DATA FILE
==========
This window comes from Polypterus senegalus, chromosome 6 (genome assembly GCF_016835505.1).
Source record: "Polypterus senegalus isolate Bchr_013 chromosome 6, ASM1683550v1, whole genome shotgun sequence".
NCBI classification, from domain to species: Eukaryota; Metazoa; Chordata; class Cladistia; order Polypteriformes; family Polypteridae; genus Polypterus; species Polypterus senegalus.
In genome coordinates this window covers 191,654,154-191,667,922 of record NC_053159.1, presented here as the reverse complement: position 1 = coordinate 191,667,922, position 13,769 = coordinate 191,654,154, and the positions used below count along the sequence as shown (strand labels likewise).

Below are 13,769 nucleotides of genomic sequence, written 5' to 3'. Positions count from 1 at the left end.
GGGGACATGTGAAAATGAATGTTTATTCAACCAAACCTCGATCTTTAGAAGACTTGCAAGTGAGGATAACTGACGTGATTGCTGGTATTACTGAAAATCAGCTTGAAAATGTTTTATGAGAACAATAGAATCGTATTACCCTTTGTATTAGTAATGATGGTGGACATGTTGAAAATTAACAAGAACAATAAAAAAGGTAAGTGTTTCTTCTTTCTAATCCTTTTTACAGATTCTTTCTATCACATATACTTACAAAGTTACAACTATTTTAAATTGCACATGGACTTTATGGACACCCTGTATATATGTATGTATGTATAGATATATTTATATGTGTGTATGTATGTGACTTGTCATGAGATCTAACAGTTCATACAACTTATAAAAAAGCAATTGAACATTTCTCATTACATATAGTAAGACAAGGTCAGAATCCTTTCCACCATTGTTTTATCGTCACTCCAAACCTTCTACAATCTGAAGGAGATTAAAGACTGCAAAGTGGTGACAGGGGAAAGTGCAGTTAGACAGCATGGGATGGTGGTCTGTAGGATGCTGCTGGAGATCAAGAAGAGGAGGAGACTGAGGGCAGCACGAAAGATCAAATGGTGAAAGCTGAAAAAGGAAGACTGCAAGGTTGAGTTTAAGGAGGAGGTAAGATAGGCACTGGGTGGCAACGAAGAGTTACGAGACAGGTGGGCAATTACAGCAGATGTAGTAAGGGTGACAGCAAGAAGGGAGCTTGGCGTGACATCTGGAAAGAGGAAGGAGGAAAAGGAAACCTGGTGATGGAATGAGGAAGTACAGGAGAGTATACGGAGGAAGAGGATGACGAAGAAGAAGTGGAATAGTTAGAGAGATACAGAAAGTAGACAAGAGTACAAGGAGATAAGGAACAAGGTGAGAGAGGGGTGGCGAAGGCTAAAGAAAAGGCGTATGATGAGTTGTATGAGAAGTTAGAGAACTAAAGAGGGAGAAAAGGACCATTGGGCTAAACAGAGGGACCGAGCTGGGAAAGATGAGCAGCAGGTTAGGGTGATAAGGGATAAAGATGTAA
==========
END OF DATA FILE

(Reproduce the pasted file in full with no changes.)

This window comes from Polypterus senegalus, chromosome 6 (genome assembly GCF_016835505.1).
Source record: "Polypterus senegalus isolate Bchr_013 chromosome 6, ASM1683550v1, whole genome shotgun sequence".
NCBI classification, from domain to species: Eukaryota; Metazoa; Chordata; class Cladistia; order Polypteriformes; family Polypteridae; genus Polypterus; species Polypterus senegalus.
In genome coordinates this window covers 191,654,154-191,667,922 of record NC_053159.1, presented here as the reverse complement: position 1 = coordinate 191,667,922, position 13,769 = coordinate 191,654,154, and the positions used below count along the sequence as shown (strand labels likewise).

Below are 13,769 nucleotides of genomic sequence, written 5' to 3'. Positions count from 1 at the left end.
GGGGACATGTGAAAATGAATGTTTATTCAACCAAACCTCGATCTTTAGAAGACTTGCAAGTGAGGATAACTGACGTGATTGCTGGTATTACTGAAAATCAGCTTGAAAATGTTTTATGAGAACAATAGAATCGTATTACCCTTTGTATTAGTAATGATGGTGGACATGTTGAAAATTAACAAGAACAATAAAAAAGGTAAGTGTTTCTTCTTTCTAATCCTTTTTACAGATTCTTTCTATCACATATACTTACAAAGTTACAACTATTTTAAATTGCACATGGACTTTATGGACACCCTGTATATATGTATGTATGTATAGATATATTTATATGTGTGTATGTATGTGACTTGTCATGAGATCTAACAGTTCATACAACTTATAAAAAAGCAATTGAACATTTCTCATTACATATAGTAAGACAAGGTCAGAATCCTTTCCACCATTGTTTTATCGTCACTCCAAACCTTCTACAATCTGAAGGAGATTAAAGACTGCAAAGTGGTGACAGGGGAAAGTGCAGTTAGACAGCATGGGATGGTGGTCTGTAGGATGCTGCTGGAGATCAAGAAGAGGAGGAGACTGAGGGCAGCACGAAAGATCAAATGGTGAAAGCTGAAAAAGGAAGACTGCAAGGTTGAGTTTAAGGAGGAGGTAAGATAGGCACTGGGTGGCAACGAAGAGTTACGAGACAGGTGGGCAATTACAGCAGATGTAGTAAGGGTGACAGCAAGAAGGGAGCTTGGCGTGACATCTGGAAAGAGGAAGGAGGAAAAGGAAACCTGGTGATGGAATGAGGAAGTACAGGAGAGTATACGGAGGAAGAGGATGACGAAGAAGAAGTGGAATAGTTAGAGAGATACAGAAAGTAGACAAGAGTACAAGGAGATAAGGAACAAGGTGAGAGAGGGGTGGCGAAGGCTAAAGAAAAGGCGTATGATGAGTTGTATGAGAAGTTAGAGAACTAAAGAGGGAGAAAAGGACCATTGGGCTAAACAGAGGGACCGAGCTGGGAAAGATGAGCAGCAGGTTAGGGTGATAAGGGATAAAGATGTAA